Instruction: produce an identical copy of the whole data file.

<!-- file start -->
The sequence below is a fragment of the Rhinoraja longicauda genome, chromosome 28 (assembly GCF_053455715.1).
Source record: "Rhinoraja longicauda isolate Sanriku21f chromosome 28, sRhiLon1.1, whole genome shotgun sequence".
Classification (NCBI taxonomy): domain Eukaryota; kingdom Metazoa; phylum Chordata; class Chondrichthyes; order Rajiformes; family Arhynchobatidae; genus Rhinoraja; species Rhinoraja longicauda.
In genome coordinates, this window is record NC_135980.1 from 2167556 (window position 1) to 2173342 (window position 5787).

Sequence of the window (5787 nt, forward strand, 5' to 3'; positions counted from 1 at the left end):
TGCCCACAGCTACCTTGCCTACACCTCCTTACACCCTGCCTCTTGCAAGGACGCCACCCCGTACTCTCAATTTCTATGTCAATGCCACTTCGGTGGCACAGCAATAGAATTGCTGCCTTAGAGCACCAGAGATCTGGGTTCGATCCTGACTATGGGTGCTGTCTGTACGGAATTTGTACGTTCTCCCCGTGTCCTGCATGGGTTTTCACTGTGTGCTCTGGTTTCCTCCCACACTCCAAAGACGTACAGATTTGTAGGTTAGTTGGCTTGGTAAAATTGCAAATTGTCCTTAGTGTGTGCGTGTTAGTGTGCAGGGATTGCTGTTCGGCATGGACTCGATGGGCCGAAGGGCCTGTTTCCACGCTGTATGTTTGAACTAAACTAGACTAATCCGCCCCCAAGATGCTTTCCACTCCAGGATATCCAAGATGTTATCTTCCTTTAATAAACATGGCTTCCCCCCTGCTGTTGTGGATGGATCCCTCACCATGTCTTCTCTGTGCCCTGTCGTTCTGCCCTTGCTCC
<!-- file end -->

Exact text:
The sequence below is a fragment of the Rhinoraja longicauda genome, chromosome 28 (assembly GCF_053455715.1).
Source record: "Rhinoraja longicauda isolate Sanriku21f chromosome 28, sRhiLon1.1, whole genome shotgun sequence".
Classification (NCBI taxonomy): domain Eukaryota; kingdom Metazoa; phylum Chordata; class Chondrichthyes; order Rajiformes; family Arhynchobatidae; genus Rhinoraja; species Rhinoraja longicauda.
In genome coordinates, this window is record NC_135980.1 from 2167556 (window position 1) to 2173342 (window position 5787).

Sequence of the window (5787 nt, forward strand, 5' to 3'; positions counted from 1 at the left end):
TGCCCACAGCTACCTTGCCTACACCTCCTTACACCCTGCCTCTTGCAAGGACGCCACCCCGTACTCTCAATTTCTATGTCAATGCCACTTCGGTGGCACAGCAATAGAATTGCTGCCTTAGAGCACCAGAGATCTGGGTTCGATCCTGACTATGGGTGCTGTCTGTACGGAATTTGTACGTTCTCCCCGTGTCCTGCATGGGTTTTCACTGTGTGCTCTGGTTTCCTCCCACACTCCAAAGACGTACAGATTTGTAGGTTAGTTGGCTTGGTAAAATTGCAAATTGTCCTTAGTGTGTGCGTGTTAGTGTGCAGGGATTGCTGTTCGGCATGGACTCGATGGGCCGAAGGGCCTGTTTCCACGCTGTATGTTTGAACTAAACTAGACTAATCCGCCCCCAAGATGCTTTCCACTCCAGGATATCCAAGATGTTATCTTCCTTTAATAAACATGGCTTCCCCCCTGCTGTTGTGGATGGATCCCTCACCATGTCTTCTCTGTGCCCTGTCGTTCTGCCCTTGCTCC